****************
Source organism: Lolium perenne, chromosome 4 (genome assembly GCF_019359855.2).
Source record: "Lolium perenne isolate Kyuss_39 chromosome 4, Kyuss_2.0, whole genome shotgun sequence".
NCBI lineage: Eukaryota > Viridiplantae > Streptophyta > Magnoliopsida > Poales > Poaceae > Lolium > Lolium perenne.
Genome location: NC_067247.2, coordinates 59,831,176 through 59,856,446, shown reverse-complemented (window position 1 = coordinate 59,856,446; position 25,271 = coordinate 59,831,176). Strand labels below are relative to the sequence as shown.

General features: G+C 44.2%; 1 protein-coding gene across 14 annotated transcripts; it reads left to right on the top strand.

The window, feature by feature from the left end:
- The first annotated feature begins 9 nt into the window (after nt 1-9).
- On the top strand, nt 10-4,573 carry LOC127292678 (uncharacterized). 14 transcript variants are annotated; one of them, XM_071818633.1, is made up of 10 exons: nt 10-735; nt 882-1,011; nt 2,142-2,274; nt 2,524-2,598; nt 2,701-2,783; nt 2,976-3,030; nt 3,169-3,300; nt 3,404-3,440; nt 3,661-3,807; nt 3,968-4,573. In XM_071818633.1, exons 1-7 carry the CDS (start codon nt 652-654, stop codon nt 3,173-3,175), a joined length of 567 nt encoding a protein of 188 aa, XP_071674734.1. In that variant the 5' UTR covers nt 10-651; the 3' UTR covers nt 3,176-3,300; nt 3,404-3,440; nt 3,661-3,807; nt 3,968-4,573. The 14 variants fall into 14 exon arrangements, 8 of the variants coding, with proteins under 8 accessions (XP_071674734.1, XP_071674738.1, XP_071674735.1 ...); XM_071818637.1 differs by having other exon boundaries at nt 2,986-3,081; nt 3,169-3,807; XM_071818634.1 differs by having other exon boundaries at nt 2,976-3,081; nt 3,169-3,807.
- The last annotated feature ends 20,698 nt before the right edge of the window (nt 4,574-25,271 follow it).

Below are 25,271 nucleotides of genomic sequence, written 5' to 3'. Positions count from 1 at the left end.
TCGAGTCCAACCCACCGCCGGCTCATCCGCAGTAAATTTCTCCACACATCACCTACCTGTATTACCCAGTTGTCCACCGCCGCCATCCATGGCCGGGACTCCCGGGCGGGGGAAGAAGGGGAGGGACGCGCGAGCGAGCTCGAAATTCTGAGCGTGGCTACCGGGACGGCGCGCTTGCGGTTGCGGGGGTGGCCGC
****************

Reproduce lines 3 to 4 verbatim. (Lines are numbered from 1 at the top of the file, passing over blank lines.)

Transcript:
NCBI lineage: Eukaryota > Viridiplantae > Streptophyta > Magnoliopsida > Poales > Poaceae > Lolium > Lolium perenne.
Genome location: NC_067247.2, coordinates 59,831,176 through 59,856,446, shown reverse-complemented (window position 1 = coordinate 59,856,446; position 25,271 = coordinate 59,831,176). Strand labels below are relative to the sequence as shown.